The fossil in the image above belongs to a genus of trilobites that lived from the Mid-Ordovician to the end of the Silurian. Distinguishing characters of Sphaerexochus include the massive inflation of the glabella, the central section of the trilobite head, which became almost spherical. The cheeks on either side of the glabella, in contrast, remained fairly small. The inflated glabella was marked on each side in the posterior part by a deep furrow that run in a curve from the side to the posterior margin. In the photo above, this furrow marks out the circular section that looks a bit like a large eye; the actual eye can just be made out in the photo (I think) as a crescent-shaped structure on the cheek below the glabella. The rear outer corners of the cheeks were more or less blunt in adult individuals, generally lacking the prominent cheek-spines of many other trilobites (small spines were present in juveniles). The spines on the trilobite's rear end (the pygidium) were also blunt and stout.
Přibyl et al. (1985) recognised four subgenera within Sphaerexochus, and this classification was largely supported by Congreve & Lieberman (2011) in a phylogenetic analysis (one of the subgenera, Onukia, is not known from well-preserved material and hence could not be analysed by Congreve & Lieberman). One of the subgenera, Korolevium, retained short cheek-spines as adults; they were absent in other subgenera. The remaining two subgenera, Sphaerexochus and Parvixochus, were distinguished by features of the hypostome, a plate on the underside of the head that covered the mouth in life. Korolevium and Parvixochus were both extinct by the end of the Middle Ordovician, but the Sphaerexochus subgenus sailed on and passed through the mass extinction event at the end of the Ordovician apparently unscathed (Congreve & Lieberman 2011).
Sphaerexochus was restricted to warmer waters in the Palaeozoic ocean (fortunately for Sphaerexochus, during the Silurian this was just about everywhere). Fortey & Owens (1999) interpreted its large glabellar furrows as providing an attachment site for the muscles of a correspondingly well-developed pair of limbs. Features of the hypostome indicate that Sphaerexochus had a relatively large oral cavity, and the combination of large anterior limbs and a big mouth lead Fortey & Owens to suggest that it may have been a raptorial predator. Přibyl et al. (1985) noted that Sphaerexochus specimens have often been found with the main body and head bent at an angle from each other, and suggested that they may have spent a lot of time with the body buried in the sediment with only the head above the surface. These observations add together to suggest Sphaerexochus living as an ambush predator, lurking in wait whilst largely hidden in the sand for any smaller animal unwary enough to get too close.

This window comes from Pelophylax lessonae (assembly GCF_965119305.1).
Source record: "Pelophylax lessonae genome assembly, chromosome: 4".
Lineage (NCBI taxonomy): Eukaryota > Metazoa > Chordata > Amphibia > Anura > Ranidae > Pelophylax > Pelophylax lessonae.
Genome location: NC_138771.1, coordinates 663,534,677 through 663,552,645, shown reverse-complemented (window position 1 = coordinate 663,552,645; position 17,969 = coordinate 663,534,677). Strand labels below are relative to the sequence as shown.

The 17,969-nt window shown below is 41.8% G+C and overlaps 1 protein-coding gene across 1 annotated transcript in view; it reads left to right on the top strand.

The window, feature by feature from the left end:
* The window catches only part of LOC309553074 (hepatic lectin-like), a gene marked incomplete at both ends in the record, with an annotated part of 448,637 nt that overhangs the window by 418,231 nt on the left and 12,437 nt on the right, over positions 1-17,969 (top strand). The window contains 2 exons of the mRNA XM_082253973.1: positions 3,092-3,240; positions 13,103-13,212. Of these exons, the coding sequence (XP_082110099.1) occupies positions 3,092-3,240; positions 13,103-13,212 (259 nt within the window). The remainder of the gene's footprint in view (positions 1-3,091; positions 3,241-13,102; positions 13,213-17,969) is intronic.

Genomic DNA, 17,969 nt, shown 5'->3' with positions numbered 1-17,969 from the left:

Congreve, C. R., & B. S. Lieberman. 2011. Phylogenetic and biogeographic analysis of sphaerexochine trilobites. PLoS ONE 6(6): e21304. doi:10.1371/journal.pone.0021304.
Fortey, R. A., & R. M. Owens. 1999. Feeding habits in trilobites. Palaeontology 42 (3): 429-465.
Přibyl, A., J. Vaněk & I. Pek. 1985. Phylogeny and taxonomy of family Cheiruridae (Trilobita). Acta Universitatis Palackianae Olomucensis Facultas Rerum Naturalium Geographica-Geologica XXIV 83: 107-193.